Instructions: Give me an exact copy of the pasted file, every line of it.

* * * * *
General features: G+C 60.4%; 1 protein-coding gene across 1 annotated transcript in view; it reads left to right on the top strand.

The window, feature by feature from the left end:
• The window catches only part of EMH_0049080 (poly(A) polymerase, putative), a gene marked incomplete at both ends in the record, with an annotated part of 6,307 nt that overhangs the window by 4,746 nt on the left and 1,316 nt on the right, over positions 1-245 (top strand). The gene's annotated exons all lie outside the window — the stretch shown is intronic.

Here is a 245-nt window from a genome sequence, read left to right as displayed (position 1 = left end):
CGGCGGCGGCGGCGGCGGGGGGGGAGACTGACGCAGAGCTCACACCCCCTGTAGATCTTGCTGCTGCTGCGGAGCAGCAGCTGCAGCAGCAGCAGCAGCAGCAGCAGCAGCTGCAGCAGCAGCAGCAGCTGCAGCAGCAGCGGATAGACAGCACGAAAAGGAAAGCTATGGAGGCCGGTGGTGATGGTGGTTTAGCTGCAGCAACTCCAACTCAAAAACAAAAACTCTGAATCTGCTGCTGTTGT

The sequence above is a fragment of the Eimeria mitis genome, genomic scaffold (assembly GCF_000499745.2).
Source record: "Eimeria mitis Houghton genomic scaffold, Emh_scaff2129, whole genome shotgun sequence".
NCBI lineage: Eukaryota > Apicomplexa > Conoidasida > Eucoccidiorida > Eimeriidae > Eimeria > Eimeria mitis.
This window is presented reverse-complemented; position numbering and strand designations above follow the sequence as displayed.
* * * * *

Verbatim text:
General features: G+C 60.4%; 1 protein-coding gene across 1 annotated transcript in view; it reads left to right on the top strand.

The window, feature by feature from the left end:
• The window catches only part of EMH_0049080 (poly(A) polymerase, putative), a gene marked incomplete at both ends in the record, with an annotated part of 6,307 nt that overhangs the window by 4,746 nt on the left and 1,316 nt on the right, over positions 1-245 (top strand). The gene's annotated exons all lie outside the window — the stretch shown is intronic.

Here is a 245-nt window from a genome sequence, read left to right as displayed (position 1 = left end):
CGGCGGCGGCGGCGGCGGGGGGGGAGACTGACGCAGAGCTCACACCCCCTGTAGATCTTGCTGCTGCTGCGGAGCAGCAGCTGCAGCAGCAGCAGCAGCAGCAGCAGCAGCTGCAGCAGCAGCAGCAGCTGCAGCAGCAGCGGATAGACAGCACGAAAAGGAAAGCTATGGAGGCCGGTGGTGATGGTGGTTTAGCTGCAGCAACTCCAACTCAAAAACAAAAACTCTGAATCTGCTGCTGTTGT

The sequence above is a fragment of the Eimeria mitis genome, genomic scaffold (assembly GCF_000499745.2).
Source record: "Eimeria mitis Houghton genomic scaffold, Emh_scaff2129, whole genome shotgun sequence".
NCBI lineage: Eukaryota > Apicomplexa > Conoidasida > Eucoccidiorida > Eimeriidae > Eimeria > Eimeria mitis.
This window is presented reverse-complemented; position numbering and strand designations above follow the sequence as displayed.